“Well gringos have jobs, they have money, they have lots of things, they don’t rob you. Morenos don’t work, they are poor.”
“Some gringos are poor. Some morenos are rich.”
“Yes, some morenos have become gringos. Haven’t you ever seen morenos-gringos?”
This is from a kid my dad paid $10 to help tote up three flights of stairs the contents of my 14-foot UHaul trailer, all that stuff for one person and a cat, when the kid and his father and sister live in the same size apartment without a single chair to sit on. (They now possess one of mine that I confess actually did not fit into my tiny new living room. I burn with shame as I type this.)
The thing about this conversation is that I have no good response. I have witnessed morenos-gringos, and I have watched in two short weeks as people in both churches where I work distinguish themselves with logical gymnastics from recent immigrants and attempt to fit in to a whiter and whiter world. I was advised, sometimes subtly and sometimes not, to look for an apartment north of Interstate 10 because those neighborhoods closer to the border were more dangerous, less desirable, more slummy. One north-of-10 apartment manager, who was trying to sell me on her own place, advised me and dad to drive through neighborhoods at 10 p.m. and imagine whether I would feel safe, and whether my dad would feel I was safe, coming home from work late at night.
My dad and I marveled at this advice as we drove through a neighborhood surrounding one of my churches, the Spanish-speaking one. We saw grandmas gardening in yards, brightly painted and cared-for houses, cars parked on streets, kids walking home from schools. I didn’t feel unsafe, and my danger radar usually pretty accurate. The only substantive difference, really, between this neighborhood and one north of I-10 was that we heard a lot of Spanish being spoken and saw a lot of moreno faces. It’s possible that the crime rate is different here than it is in points north, but when it’s all said and done, El Paso claims to be one of the safest cities in the country, though that claim is questionable.
So when we get down to it, what is really the difference between gringos and morenos and how we meet the world? And can we change, as my 9-year-old friend says we can? This week I have also turned to Luke 16:19-30, the lectionary Gospel reading for next week. The parable of the rich man and Lazarus is a tough one to consider for two tiny churches, neither of which is rolling in dough, and neither of which has members who are rolling in dough. Where is the grace here, as the rich man, after death, begs Abraham to give him comfort when he didn’t bother to see poor Lazarus in life? This is a message directed at the rich, not at the poor, or in the parlance of my friend, at gringos, not morenos.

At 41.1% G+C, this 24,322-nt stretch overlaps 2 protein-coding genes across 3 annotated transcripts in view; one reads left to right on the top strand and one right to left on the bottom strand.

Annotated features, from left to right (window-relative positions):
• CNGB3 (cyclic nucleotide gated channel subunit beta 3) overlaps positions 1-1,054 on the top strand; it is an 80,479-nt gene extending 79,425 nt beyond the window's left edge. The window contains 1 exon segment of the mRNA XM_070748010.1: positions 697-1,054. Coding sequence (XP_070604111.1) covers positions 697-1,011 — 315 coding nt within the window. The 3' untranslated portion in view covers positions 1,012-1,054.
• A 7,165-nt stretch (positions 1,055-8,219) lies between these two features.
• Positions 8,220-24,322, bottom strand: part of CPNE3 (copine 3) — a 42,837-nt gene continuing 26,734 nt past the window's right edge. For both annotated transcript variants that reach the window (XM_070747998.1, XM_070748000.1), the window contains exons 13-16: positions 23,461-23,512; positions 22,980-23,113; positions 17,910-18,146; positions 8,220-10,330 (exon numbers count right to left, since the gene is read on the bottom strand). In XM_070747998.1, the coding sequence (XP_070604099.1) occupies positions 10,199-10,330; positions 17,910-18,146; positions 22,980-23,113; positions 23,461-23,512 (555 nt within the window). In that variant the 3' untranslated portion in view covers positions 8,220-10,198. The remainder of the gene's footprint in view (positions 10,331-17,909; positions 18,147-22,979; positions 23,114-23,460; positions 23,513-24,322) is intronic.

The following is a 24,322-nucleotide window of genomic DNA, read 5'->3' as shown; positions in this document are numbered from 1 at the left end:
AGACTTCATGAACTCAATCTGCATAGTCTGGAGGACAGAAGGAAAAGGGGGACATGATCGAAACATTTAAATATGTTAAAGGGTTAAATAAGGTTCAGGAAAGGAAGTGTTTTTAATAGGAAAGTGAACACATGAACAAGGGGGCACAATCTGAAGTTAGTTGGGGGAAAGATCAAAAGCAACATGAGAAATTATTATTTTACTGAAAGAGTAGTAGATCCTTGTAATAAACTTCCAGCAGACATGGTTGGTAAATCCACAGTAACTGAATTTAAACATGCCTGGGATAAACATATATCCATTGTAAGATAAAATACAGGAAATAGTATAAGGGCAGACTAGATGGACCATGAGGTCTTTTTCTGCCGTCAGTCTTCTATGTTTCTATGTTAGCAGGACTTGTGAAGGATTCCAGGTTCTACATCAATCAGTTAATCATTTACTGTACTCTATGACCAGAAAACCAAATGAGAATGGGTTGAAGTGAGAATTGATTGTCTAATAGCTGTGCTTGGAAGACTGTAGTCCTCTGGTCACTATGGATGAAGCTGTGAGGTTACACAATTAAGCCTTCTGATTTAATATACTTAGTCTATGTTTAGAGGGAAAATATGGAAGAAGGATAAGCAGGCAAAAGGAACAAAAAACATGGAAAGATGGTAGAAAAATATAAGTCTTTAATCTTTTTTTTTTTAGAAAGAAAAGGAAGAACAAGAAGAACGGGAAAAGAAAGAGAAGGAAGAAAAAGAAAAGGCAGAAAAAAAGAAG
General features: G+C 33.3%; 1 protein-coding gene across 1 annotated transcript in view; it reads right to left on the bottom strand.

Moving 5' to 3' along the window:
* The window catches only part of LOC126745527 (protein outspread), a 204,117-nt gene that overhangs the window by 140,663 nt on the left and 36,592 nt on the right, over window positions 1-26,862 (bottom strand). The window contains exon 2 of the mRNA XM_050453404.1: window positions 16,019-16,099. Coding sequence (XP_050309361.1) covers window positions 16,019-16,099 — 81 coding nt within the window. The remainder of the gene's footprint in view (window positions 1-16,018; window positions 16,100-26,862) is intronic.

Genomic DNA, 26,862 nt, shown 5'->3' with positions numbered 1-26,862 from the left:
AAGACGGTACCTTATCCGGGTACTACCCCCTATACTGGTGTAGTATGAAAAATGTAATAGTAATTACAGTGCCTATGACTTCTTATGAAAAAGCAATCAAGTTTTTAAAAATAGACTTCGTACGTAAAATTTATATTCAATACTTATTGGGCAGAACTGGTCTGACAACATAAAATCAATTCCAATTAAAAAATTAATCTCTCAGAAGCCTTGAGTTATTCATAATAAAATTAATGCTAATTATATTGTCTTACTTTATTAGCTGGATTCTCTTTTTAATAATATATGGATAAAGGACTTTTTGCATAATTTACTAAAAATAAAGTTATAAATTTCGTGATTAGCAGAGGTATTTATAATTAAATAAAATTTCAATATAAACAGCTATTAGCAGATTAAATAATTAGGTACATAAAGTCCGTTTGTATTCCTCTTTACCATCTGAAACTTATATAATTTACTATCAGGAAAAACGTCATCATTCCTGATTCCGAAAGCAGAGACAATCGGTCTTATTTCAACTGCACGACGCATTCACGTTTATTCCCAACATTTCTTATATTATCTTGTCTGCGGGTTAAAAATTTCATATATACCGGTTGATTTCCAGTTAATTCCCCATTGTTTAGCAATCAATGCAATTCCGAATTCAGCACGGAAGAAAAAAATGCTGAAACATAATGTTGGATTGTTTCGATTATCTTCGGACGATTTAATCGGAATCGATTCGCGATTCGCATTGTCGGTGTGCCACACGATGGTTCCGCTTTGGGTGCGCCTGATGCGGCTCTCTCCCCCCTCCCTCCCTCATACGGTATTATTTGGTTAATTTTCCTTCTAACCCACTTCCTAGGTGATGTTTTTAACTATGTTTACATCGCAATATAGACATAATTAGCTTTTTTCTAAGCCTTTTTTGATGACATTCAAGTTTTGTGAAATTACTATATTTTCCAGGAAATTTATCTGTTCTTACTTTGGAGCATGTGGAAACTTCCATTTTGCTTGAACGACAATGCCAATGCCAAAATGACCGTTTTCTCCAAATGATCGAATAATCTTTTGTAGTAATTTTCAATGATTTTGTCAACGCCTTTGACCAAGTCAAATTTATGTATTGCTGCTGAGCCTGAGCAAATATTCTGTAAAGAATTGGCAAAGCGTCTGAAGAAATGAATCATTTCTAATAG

Or is it? Where is our hope in this world? Where do we long to be? Did Lazarus in life possibly long to be at the table of the rich man, with no longer a care for the material needs of the world, able to become blind to the poor? My young neighbor friend seems to think so, as he defines people in categories of those who will steal to get ahead or are too lazy to work, and those who are not criminal, who want to work, and who may be poor materially but are not poor in spirit. This is a far more complex distinction than one of skin color. But it is not complex enough. We cannot divide people so simply into the categories of the parable. It is fiction meant to illustrate a truth; it isn’t mestizo like real life. None of us is all moreno or all gringo. None of us is all the rich man or all Lazarus.
Perhaps the key word in this story is comfort. We gringos might tell ourselves that we see the poor, that we give to causes, that we understand injustice. But how far are we willing to go? Are we willing to move into a neighborhood full of people who are different from us and learn that different doesn’t mean dangerous? Are we willing to give up certain comforts, such as the proximity of a full grocery store, and the absence of roaches and mice, in order to learn how to live in solidarity? Are we willing to turn away from ourselves and towards Christ, and realize that Christ is, in fact, Lazarus, or a 9-year-old who lives across the hall?